Helping Patients & Building an App
Madison McClure loved her work as a speech-language pathologist. But she began to notice a significant issue that affected her patients.
She noted that because she only got to see them twice a week for 45 minutes, patients had difficulties maintaining progress between sessions. Plus, many times after patients were discharged, they weren’t able to keep up the progress they had made.
Observing Symptoms, Diagnosing the Problem
Madison knew there needed to be some kind of product that she could provide to her patients — one that would help them maintain progress both between sessions and after discharge.
Printed-out instructions often get lost or discarded. But software is easier to customize for each patient’s needs, and reduces the time and effort needed to create personalized treatment plans.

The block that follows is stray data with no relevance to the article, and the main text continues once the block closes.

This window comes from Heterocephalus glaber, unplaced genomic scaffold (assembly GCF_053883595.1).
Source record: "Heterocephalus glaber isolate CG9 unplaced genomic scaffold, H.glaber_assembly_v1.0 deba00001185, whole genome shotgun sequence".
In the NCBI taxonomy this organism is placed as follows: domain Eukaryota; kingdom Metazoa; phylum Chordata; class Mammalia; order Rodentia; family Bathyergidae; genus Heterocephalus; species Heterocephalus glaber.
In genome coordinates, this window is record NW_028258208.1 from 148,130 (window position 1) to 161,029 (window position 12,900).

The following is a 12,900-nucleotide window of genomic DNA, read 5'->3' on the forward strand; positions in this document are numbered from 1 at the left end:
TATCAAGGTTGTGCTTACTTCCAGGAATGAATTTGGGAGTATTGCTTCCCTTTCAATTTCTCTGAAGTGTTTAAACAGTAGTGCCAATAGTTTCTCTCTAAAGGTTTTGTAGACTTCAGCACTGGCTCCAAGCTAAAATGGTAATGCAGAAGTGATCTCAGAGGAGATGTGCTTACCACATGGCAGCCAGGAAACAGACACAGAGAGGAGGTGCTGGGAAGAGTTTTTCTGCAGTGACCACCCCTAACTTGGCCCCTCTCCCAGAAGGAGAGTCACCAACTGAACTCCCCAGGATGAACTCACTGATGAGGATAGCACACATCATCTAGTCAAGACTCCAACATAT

For example, a patient requiring cognitive therapy might benefit from a matching game — connecting names and pictures or scenes from favorite movies to their titles — which Madison used to create by working overtime.
But with more than 65 million Americans living with conditions that can be addressed by innovative software solutions — like Madison’s idea, the Cortex app — she knew there was a gap that could be filled.
The Right Prescription
While there are apps that provide patient maintenance, they’re often expensive and disconnected. For one of Madison’s patients, she had to purchase and download more than 15 apps to provide specific treatment protocols.
Clearly, this was neither simple or cost-effective. Without an “all-in-one” solution, patients and healthcare professionals had no real answer to the problem.
Finally, A Breakthrough